Because Alamo's rental agreement provided Schrubba protection up to the minimum amount required by the state in which Schrubba had an accident, the trial court concluded that the Continental policy furnished only excess coverage for the car accident in question. The trial court further concluded that Alamo was self-insured up to $25,000 and that Continental would provide coverage only if an accident occurred in a state where the minimum financial responsibility exceeded $25,000. However, because the minimum financial responsibility in Kansas is $25,000 under K.S.A. 40-3107(e), the trial court concluded that the Continental policy did not provide coverage for the accident.
Burt, however, argues that the Colorado self-insurance certificate does not cover the Kansas accident because K.S.A. 40-3106(b) of the Kansas Automobile Injury Reparations Act (KAIRA), K.S.A. 40-3101 et seq., requires a nonresident self-insurer to certify its compliance by filing a form with the Kansas Insurance Department. Although Alamo did not file the K.S.A. 40-3106(b) form, the trial court determined that K.S.A. 40-3106(b) did not mandate this action but instead made it permissive. "Interpretation of a statute is a question of law, and this court's review is unlimited. [Citation omitted.]" Hamilton v. State Farm Fire & Cas. Co., 263 Kan. 875, 879, 953 P.2d 1027 (1998). K.S.A. 40-3106(b) states:
"Every insurance company authorized to transact the business of motor vehicle liability insurance in this state shall file with the commissioner as a condition of its continued transaction of such business within this state a form approved by the commissioner declaring that its motor vehicle liability policies, wherever issued, shall be deemed to provide the insurance required by K.S.A. 40-3107, and amendments thereto, when the vehicle is operated in this state. Any nonadmitted insurer may file such a form. A qualified self-insurer, approved by an agency of the state in which the vehicles are registered, may certify its compliance with K.S.A. 40-3107, and amendments thereto, on a form prescribed by the commissioner." (Emphasis added.)
Because subsection (b) does not make it mandatory that a nonresident self-insurer must certify its compliance by filing a form with the Kansas Insurance Department, Burt's argument fails.
Next, relying on Overbaugh v. Strange, 254 Kan. 605, 867 P.2d 1016 (1993), Burt maintains incorrectly that self-insurance certificates only insure self-insurers, like Alamo, and not permissive car users, like Schrubba. As a result, Burt argues that Continental's policy furnished the only insurance coverage for lessees of Alamo's cars. We disagree. Overbaugh involved a nonresident self-insured employer whose employee was involved in an accident while driving a covered car. The Overbaugh court pointed out that because the employer opted to become a self-insurer, the employer was representing that it would pay any damages caused by one of its employees while driving a covered car. As a result, the Overbaugh court reasoned that the employer was subject to the requirements of K.S.A. 40-3107.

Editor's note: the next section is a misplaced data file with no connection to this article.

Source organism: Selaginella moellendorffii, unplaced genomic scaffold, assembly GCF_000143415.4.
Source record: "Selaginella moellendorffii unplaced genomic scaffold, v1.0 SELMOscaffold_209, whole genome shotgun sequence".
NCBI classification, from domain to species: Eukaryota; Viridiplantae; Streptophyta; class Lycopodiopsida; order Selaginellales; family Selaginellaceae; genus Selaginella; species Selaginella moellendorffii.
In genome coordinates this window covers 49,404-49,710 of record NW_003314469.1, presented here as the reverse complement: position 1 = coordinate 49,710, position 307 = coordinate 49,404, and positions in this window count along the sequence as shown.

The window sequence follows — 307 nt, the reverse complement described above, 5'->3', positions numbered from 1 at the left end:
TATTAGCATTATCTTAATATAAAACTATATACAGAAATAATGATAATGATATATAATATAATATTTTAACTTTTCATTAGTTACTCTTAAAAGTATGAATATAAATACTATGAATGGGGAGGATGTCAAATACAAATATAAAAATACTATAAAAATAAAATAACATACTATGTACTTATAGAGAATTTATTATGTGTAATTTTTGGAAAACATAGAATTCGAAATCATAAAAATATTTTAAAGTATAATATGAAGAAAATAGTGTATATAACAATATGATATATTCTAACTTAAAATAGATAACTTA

Likewise, when Alamo opted to become a self-insurer, Alamo obligated itself to pay damages caused by Schrubba while operating Alamo's rental car. Furthermore, in interpreting K.S.A. 1992 Supp. 40-3103(u), K.S.A. 40-3106, and K.S.A. 40-3107(b), the Overbaugh court stated that these statutes require nonresident self-insurers to cover not only themselves, but also "'any other person . . . using any such vehicle with the expressed or implied consent' of the self-insurer against 'liability imposed by law for damages.'" 254 Kan. at 616-17. From the above analysis, we determine that Alamo was subject to K.S.A. 40-3107 and that K.S.A. 40-3107(e) imposed a duty on Alamo to pay the statutory minimum liability coverage of $25,000.
Burt also argues that the Colorado self-insurance certificate is void because it does not "contain stated limits of liability, exclusive of interest and costs" and personal injury protection benefits as required by KAIRA under K.S.A. 40-3107(e) and (f). Nevertheless, regardless of whether the Colorado self-insurance certificate omits certain mandatory requirements of the KAIRA, K.S.A. 40-3107(g) requires that the certificate shall "be construed to obligate the insurer to meet all the mandatory requirements and obligations of this act." (Emphasis added.) As a result, the trial court properly determined that Alamo was self-insured up to $25,000 in this case.
Finally, Burt argues Continental should be estopped from denying coverage because Continental admitted it provided for the $25,000 minimum liability coverage before the garnishment proceedings. Burt points to a letter from a claims adjuster and an answer to an interrogatory as proof of her point. The documents alone do not prove Burt's allegation. Moreover, Continental argues Burt failed to raise this issue before the trial court and, therefore, is prohibited from raising it on appeal. However, a review of Burt's motion for partial summary judgment reveals that Burt did raise this issue. Included in the record is a journal entry reflecting the trial court's decision denying Burt's motion. The journal entry simply reads "overruled for reasons set forth on the record." Nevertheless, because the portion of the record referred to is not included in the record on appeal, this court cannot review this issue. An appellant has the burden to designate a record sufficient to establish the claimed error. Without an adequate record, the claim of alleged error fails. McCubbin v. Walker, 256 Kan. 276, 295, 886 P.2d 790 (1994).
In any event,
"[a] party seeking to invoke equitable estoppel must show that the acts, representations, admissions, or silence of another party (when it had a duty to speak) induced the first party to believe certain facts existed. There must also be a showing the first party rightfully relied and acted upon such belief and would now be prejudiced if the other party were permitted to deny the existence of such facts. There can be no equitable estoppel if any essential element thereof is lacking or is not satisfactorily proved." Tucker v. Hugoton Energy Corp., 253 Kan. 373, 383, 855 P.2d 929 (1993).
Here, Burt has failed to show how she would be harmed by Alamo paying the minimum liability coverage of $25,000 instead of Continental paying this amount. As a result, Burt's argument fails.